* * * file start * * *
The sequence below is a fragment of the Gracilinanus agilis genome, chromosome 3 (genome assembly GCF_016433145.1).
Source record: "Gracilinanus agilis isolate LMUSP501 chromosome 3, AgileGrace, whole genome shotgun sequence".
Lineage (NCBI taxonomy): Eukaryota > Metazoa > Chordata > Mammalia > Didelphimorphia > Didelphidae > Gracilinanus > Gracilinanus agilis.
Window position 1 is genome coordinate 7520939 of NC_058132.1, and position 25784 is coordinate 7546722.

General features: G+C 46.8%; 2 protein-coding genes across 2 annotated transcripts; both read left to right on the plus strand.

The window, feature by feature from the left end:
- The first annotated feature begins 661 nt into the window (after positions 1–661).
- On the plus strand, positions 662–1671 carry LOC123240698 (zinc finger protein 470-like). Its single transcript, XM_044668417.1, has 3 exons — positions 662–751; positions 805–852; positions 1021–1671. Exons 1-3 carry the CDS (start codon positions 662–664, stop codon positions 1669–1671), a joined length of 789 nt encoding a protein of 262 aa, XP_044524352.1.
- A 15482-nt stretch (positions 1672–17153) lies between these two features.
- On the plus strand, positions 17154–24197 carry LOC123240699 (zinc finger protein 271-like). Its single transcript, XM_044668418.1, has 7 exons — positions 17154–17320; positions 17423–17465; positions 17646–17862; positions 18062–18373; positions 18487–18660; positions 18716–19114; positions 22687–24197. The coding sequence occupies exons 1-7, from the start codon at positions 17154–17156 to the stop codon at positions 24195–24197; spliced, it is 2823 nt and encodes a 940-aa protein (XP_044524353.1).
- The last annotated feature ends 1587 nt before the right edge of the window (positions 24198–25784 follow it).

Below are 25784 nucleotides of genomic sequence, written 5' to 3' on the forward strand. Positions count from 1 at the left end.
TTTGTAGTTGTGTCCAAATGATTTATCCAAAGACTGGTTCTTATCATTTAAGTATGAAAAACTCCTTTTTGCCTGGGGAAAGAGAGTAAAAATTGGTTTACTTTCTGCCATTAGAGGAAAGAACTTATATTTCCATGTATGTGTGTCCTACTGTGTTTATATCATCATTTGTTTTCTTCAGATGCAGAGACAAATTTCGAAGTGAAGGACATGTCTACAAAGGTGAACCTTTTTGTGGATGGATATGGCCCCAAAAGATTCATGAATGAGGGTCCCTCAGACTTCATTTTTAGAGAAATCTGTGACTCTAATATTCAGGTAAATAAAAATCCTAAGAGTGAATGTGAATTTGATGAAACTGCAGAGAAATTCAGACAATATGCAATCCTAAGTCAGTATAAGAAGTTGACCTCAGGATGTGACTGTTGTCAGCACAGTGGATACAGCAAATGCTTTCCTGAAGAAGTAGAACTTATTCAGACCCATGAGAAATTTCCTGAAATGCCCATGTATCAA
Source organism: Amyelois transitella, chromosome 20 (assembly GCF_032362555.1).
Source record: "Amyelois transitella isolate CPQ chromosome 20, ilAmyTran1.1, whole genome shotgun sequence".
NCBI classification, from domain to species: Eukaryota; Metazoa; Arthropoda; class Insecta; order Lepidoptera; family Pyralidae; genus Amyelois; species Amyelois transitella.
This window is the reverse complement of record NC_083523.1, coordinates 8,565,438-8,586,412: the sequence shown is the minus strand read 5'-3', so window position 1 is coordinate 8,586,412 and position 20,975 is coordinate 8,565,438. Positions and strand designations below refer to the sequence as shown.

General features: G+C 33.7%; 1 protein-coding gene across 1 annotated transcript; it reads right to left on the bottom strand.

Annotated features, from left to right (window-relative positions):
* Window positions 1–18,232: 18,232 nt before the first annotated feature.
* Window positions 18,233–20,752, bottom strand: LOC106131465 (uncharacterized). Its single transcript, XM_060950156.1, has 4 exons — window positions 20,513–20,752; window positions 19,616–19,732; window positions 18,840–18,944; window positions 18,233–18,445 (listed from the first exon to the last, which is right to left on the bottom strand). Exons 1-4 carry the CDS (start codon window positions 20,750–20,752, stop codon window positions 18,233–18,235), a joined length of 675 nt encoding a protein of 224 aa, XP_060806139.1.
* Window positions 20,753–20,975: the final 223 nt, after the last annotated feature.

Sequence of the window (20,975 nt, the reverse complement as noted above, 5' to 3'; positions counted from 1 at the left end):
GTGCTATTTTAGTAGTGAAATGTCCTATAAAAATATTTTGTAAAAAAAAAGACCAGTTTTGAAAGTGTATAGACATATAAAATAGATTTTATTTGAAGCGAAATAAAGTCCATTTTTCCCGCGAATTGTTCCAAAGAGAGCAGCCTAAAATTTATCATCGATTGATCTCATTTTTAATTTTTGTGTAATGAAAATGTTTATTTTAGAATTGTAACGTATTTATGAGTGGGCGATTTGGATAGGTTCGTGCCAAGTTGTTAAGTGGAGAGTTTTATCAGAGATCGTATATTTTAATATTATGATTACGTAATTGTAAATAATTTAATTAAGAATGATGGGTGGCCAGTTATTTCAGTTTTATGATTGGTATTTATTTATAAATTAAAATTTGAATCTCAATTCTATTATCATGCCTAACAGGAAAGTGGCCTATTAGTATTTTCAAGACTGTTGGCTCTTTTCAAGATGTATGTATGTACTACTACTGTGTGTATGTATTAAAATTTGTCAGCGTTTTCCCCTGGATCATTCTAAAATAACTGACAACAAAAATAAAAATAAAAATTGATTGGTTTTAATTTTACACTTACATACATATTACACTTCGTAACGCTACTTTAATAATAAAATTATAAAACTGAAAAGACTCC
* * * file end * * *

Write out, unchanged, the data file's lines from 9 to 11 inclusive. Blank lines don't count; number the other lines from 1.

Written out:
- A 15482-nt stretch (positions 1672–17153) lies between these two features.
- On the plus strand, positions 17154–24197 carry LOC123240699 (zinc finger protein 271-like). Its single transcript, XM_044668418.1, has 7 exons — positions 17154–17320; positions 17423–17465; positions 17646–17862; positions 18062–18373; positions 18487–18660; positions 18716–19114; positions 22687–24197. The coding sequence occupies exons 1-7, from the start codon at positions 17154–17156 to the stop codon at positions 24195–24197; spliced, it is 2823 nt and encodes a 940-aa protein (XP_044524353.1).
- The last annotated feature ends 1587 nt before the right edge of the window (positions 24198–25784 follow it).